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- 07/17/2020

3M and MIT Researchers Developing a Rapid Diagnostic Test for COVID-19

Chimica Oggi-Chemistry Today

To help the world respond to COVID-19, 3M and researchers at MIT are testing a new rapid test that detects the virus. Accelerated research is underway to learn if a simple-to-use, diagnostic device can produce highly accurate results within minutes and is feasible to mass manufacture.

The U.S. National Institute of Health selected the rapid COVID-19 test for accelerated development and commercialization support, after rigorous review by an expert panel. The test is in the Rapid Acceleration of Diagnostics Tech (RADx Tech) program, an aggressively-paced COVID-19 diagnostics initiative from the NIH’s National Institute of Biomedical Imaging and Bioengineering.

“We are excited to collaborate with Professor Hadley Sikes and the team at MIT. Our approach is ambitious, but our collective expertise can make a difference for people around the world, so we owe it to ourselves and society to give it our best effort,” said John Banovetz, 3M Senior Vice President for Innovation and Stewardship and Chief Technology Officer. “This is another step demonstrating 3M’s leadership in the fight against COVID-19. We are seeking to improve the speed, accessibility and affordability of testing for the virus, a major step in helping to prevent its spread.”

The test would detect viral antigens and deliver highly accurate results within minutes via a paper-based device. The test could be administered at the point-of-care and would not need to be sent to labs for testing.

This effort draws on 3M’s deep technological expertise in biomaterials and bioprocessing along with the company’s expertise in global medical device manufacturing. The 3M team is led by scientists, manufacturing and regulatory experts from its corporate research laboratories and health care business group. The research team at MIT is led by Professor Hadley Sikes at the Institute’s Department of Chemical Engineering. The Sikes lab specializes in the creation and development of molecular technologies to improve the performance of rapid, cellulose-based protein tests.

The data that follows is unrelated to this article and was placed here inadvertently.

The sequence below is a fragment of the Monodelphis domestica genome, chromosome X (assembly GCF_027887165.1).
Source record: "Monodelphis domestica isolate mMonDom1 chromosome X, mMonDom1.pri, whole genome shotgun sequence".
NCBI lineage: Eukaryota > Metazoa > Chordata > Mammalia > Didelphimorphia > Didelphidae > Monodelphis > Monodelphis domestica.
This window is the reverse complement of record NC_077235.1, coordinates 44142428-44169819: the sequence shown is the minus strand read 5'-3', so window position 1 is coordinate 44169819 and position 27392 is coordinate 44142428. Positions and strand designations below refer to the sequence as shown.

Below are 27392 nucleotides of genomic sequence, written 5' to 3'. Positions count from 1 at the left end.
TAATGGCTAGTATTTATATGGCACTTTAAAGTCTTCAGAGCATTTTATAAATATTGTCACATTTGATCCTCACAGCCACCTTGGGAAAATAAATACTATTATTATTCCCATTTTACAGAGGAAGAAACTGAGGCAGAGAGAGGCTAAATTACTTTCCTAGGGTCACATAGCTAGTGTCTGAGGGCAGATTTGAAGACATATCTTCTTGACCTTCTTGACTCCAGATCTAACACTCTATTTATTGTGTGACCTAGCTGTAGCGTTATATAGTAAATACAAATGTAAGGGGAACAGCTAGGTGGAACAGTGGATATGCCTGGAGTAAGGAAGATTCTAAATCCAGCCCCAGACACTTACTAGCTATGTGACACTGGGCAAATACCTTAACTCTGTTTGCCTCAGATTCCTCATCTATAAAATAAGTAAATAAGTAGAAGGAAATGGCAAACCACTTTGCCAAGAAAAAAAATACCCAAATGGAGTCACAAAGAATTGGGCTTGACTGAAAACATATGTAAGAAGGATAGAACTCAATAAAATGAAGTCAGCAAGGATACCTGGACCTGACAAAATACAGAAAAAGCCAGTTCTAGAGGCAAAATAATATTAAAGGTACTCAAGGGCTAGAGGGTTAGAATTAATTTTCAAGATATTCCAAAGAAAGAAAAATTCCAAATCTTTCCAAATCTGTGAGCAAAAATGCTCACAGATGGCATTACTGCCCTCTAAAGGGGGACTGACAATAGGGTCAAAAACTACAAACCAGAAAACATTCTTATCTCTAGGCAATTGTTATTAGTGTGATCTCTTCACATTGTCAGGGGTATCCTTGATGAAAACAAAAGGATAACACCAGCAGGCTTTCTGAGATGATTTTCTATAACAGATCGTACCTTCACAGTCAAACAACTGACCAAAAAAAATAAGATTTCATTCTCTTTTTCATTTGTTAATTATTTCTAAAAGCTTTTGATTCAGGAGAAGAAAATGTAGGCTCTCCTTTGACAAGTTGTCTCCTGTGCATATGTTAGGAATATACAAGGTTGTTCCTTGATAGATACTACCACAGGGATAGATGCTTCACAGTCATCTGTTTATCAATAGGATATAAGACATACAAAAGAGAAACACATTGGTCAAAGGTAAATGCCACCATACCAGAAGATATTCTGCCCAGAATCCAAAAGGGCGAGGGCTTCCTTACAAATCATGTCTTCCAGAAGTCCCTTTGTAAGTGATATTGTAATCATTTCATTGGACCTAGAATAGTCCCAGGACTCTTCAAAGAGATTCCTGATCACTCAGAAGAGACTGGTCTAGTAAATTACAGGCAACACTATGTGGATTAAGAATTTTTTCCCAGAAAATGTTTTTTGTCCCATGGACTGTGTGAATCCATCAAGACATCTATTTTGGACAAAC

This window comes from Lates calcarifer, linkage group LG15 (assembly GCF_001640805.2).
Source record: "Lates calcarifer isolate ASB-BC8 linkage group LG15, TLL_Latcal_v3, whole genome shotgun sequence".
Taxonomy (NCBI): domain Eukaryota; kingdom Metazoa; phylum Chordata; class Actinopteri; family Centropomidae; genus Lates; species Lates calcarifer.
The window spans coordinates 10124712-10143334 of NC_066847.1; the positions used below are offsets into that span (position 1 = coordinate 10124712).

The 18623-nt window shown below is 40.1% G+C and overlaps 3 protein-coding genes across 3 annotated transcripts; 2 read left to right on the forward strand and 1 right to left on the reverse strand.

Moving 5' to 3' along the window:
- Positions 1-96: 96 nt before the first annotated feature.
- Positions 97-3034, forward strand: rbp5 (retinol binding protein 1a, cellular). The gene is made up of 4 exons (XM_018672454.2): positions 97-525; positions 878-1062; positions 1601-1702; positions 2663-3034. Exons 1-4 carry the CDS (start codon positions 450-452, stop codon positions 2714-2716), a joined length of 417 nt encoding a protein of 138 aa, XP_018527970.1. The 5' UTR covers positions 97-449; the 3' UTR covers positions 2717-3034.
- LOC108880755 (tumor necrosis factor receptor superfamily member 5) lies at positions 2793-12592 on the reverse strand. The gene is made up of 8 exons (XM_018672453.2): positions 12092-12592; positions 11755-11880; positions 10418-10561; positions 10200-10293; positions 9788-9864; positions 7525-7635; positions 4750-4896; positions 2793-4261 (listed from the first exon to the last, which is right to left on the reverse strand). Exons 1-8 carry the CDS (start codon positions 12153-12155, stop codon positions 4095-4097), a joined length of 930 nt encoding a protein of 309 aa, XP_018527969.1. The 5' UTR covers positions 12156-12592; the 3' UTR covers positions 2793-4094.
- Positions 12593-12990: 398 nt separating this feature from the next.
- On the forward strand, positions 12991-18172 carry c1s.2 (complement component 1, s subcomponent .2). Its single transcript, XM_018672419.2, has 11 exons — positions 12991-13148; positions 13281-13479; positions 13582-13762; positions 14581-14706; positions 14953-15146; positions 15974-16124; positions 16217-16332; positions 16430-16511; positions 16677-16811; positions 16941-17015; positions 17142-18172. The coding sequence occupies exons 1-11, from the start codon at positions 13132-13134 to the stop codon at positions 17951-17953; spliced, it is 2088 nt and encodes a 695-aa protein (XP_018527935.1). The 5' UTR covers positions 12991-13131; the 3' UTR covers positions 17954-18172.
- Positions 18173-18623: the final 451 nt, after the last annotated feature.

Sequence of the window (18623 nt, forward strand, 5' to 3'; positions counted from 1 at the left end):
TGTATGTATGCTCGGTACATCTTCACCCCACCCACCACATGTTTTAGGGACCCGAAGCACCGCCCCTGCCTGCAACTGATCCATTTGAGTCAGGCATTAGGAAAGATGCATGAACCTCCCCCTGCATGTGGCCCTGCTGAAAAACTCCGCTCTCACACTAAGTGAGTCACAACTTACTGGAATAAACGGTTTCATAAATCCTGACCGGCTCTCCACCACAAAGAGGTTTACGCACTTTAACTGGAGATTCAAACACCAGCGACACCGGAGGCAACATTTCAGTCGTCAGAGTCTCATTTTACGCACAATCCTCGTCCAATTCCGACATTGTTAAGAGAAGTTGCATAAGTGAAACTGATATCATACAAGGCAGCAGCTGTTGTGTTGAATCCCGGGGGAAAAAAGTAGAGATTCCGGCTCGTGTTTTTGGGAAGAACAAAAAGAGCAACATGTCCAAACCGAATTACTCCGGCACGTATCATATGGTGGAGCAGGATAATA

“There is a pressing need for a highly scalable rapid test,” Sikes said. “We are working with our colleagues at 3M to overcome the challenges to move this research from lab to impact, and find an innovative path forward to manufacture it at scale. Joining forces with 3M and the NIH has greatly enhanced our collective efforts toward swift detection of the virus, and a potential tool to help mitigate and contain this public health crisis.”

The teams at 3M and MIT believe a diagnostic test can be deployed once validated. Manufacturing equipment can be scaled to produce millions of units per day.

The team is prepared to collaborate with the government’s RADx Tech program to demonstrate the test’s capability and to deploy it as quickly as possible. RADx Tech’s phased innovation funnel is initially supporting a four-week period of intense research to demonstrate the test concept works and can be commercialized on a large scale. The project received $500,000 in validation funding from RADx Tech and is eligible for further investment in later stages of the development funnel.

 

www.3m.com

 

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